— Recollections and Letters of General Robert E. Lee • Captain Robert E. Lee, His Son

... painful reflection, and load the imagination with a wish, which, while it is formed, is known to be vain. It is, however, to be lamented, that those who are most capable of improving mankind, very frequently neglect to communicate their knowledge; either because it is more pleasing to gather ideas than to impart them, or because, to minds naturally great, few things appear of so much importance as to deserve ...
— The Works of Samuel Johnson, Vol. 6 - Reviews, Political Tracts, and Lives of Eminent Persons • Samuel Johnson

... mean me," said James, "I gather that you all want to go. Lucy does, but that's of course. Lancelot will, equally of course. But I have a suggestion to make. Might not the party be ...
— Love and Lucy • Maurice Henry Hewlett

... these means occasionally resist what they do not like, or coerce those who obstruct what they desire. But by mass action nothing can be constructed, devised, negotiated, or administered. A public as such, without an organized hierarchy around which it can gather, may refuse to buy if the prices are too high, or refuse to work if wages are too low. A trade union can by mass action in a strike break an opposition so that the union officials can negotiate an agreement. It may win, for example, the right to joint control. But it cannot exercise ...
— Public Opinion • Walter Lippmann

... with the colonel. The doctor and the adjutant together went into the colonel's quarters, and for the first time on record the commanding officer was not at the desk in his office when the shoulder-straps began to gather for the matinee. ...
— The Deserter • Charles King

... how to go O'er the hillside steep, How to gather, how to sow,— How to feed Thy sheep; I will listen for Thy voice, Lest my footsteps stray; I will follow and ...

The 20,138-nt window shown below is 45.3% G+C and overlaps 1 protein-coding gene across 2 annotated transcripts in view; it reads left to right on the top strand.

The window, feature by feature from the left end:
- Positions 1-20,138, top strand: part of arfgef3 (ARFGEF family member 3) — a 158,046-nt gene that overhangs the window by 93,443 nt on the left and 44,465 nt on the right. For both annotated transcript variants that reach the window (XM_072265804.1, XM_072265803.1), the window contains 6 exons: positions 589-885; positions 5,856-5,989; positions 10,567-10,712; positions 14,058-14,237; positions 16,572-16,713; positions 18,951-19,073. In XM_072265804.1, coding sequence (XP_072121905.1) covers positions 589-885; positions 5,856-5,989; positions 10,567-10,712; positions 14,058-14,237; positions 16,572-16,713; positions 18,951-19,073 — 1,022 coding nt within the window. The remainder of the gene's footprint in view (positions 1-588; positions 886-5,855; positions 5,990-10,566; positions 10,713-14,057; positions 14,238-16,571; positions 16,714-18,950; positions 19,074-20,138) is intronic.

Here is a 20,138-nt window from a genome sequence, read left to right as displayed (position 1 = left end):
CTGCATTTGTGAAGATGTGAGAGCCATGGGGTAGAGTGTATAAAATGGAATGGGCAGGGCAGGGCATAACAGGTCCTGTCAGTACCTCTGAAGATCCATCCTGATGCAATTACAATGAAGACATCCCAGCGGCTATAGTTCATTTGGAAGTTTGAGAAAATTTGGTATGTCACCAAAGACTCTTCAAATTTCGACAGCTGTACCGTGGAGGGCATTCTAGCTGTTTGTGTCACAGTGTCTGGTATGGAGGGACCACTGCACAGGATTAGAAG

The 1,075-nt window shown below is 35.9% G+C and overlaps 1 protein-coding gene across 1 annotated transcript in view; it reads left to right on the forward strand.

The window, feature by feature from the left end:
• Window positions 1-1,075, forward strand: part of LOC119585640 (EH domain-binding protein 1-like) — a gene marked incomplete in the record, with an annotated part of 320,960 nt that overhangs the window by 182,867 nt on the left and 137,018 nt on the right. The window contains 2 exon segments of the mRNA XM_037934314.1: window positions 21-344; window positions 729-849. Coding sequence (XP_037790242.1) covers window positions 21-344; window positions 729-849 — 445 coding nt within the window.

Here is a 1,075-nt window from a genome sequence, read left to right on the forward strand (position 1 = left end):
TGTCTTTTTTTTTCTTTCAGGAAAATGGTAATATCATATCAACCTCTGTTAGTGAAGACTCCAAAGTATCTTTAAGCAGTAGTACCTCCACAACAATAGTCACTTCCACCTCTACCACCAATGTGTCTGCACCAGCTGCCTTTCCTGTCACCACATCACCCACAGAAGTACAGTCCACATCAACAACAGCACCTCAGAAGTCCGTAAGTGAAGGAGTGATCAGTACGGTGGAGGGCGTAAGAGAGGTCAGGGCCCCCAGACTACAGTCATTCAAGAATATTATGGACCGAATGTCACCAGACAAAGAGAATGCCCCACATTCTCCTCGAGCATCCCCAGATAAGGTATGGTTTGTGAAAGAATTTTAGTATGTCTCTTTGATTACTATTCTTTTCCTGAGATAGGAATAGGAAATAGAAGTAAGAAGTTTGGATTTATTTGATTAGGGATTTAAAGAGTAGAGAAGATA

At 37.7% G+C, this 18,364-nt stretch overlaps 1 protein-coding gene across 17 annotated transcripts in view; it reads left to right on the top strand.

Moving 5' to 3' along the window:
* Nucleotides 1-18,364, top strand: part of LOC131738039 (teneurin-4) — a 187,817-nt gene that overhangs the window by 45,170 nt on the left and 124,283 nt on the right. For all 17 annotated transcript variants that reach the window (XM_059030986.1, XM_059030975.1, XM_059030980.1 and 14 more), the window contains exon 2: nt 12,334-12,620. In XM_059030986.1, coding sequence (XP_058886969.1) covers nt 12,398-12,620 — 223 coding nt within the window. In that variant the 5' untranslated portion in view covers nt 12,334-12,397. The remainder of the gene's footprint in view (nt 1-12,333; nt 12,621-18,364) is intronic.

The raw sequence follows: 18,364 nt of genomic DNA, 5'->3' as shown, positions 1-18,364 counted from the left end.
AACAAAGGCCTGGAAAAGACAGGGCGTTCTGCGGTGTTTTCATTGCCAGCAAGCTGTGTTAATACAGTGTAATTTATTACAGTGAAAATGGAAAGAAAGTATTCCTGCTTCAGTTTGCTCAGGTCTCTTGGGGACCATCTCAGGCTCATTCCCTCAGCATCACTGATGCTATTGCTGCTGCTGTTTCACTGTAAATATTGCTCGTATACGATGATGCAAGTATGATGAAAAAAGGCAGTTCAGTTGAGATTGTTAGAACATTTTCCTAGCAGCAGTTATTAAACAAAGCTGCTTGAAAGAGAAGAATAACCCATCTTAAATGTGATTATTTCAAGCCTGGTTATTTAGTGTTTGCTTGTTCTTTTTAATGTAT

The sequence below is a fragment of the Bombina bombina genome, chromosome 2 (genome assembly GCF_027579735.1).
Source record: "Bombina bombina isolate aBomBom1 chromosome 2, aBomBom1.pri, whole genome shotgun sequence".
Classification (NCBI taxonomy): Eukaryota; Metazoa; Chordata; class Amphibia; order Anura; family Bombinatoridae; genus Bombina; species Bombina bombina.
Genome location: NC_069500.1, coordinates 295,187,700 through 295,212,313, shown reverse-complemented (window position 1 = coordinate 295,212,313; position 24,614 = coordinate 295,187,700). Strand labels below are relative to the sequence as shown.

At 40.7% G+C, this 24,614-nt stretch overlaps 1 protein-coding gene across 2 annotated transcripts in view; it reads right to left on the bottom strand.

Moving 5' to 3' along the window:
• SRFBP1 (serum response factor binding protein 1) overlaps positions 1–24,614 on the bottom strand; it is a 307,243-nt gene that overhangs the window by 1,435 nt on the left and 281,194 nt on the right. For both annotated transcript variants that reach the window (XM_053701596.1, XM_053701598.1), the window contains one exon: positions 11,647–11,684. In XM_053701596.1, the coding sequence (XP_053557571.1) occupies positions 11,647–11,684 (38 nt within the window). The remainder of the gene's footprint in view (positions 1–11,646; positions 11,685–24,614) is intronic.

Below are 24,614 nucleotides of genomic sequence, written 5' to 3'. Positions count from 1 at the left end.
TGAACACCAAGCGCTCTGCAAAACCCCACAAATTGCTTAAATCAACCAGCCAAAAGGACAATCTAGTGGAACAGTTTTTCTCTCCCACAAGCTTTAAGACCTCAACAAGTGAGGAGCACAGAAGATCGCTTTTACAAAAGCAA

— Poems • Mary Baker Eddy

... garden bough shall sway, The tender blossom flutter down, Unloved that beech will gather brown, The ...
— North and South • Elizabeth Cleghorn Gaskell

... the king, revenged the death of these martyrs by plundering and laying waste the Moorish towns and villages. The Moors fled to the mountains, and their cause was espoused by many of their nation who inhabited those rugged regions. The storm of rebellion began to gather and mutter its thunders in the Alpuxarras. They were echoed from the Serrania of Ronda, ever ready for rebellion, but the strongest hold of the insurgents was in the Sierra (12) Bermeja, or chain of Red Mountains, which lie near the sea, the savage rocks and precipices of ...
— Chronicle of the Conquest of Granada • Washington Irving

... moment, and the world was changed— Truth, like a planet striking through the dark, Shone cold and clear, and I was what I am, Listening along the wilderness of life For faint echoes of lost melody. The moonlight gather'd itself back from me And slanted its pale pinions to the dust. The drowsy gust, bedded in luscious blooms, Startled, as 'twere at the death-throes of peace, Down through the darkness moaningly fled off. O mournful Past! how thou dost cling and cling— Like a forsaken maiden ...
— International Weekly Miscellany, Vol. 1, No. 5, July 29, 1850 • Various

... the idea, but actually and materially, but he was less fortunate than Coleridge in that he could not, even vaguely, image to himself what he had seen. Yet when he searched his mind he knew that the consciousness of the room in which he sat had never left him; he had seen the thick darkness gather, and had heard the whirl of rain hissing through the air. Windows had been shut down with a crash, he had noted the pattering footsteps of people running to shelter, the landlady's voice crying to some one to look at the rain coming in under the door. It was like peering into ...
— The Hill of Dreams • Arthur Machen

... dark. It is a bad thing when light and candlestick change places. The crowd seems to get the two confused sometimes. We get to thinking that the candlestick is the light, and the light is—lost sight of. We gather about the candlestick. It'll surely lead the way out through the dark night into day. It's such a good candlestick, so highly polished. And sometimes the human candlestick itself gets things a bit mixed. It thinks, ...
— Quiet Talks on John's Gospel • S. D. Gordon

... softly up the stone steps. She hardly dared to breathe lest she should be heard, and as she went the voices became clearer and clearer: they certainly sounded just like a man and woman talking. When she reached the top she paused a minute to gather courage, and then peeped cautiously round ...
— A Pair of Clogs • Amy Walton

... the reapers Have the last sheaf gathered home, For the summer time is faded, And the autumn winds have come. Quickly, reapers! gather quickly The last ripe hours of my heart, For the bloom of life is withered, And I hasten ...
— The World's Best Poetry Volume IV. • Bliss Carman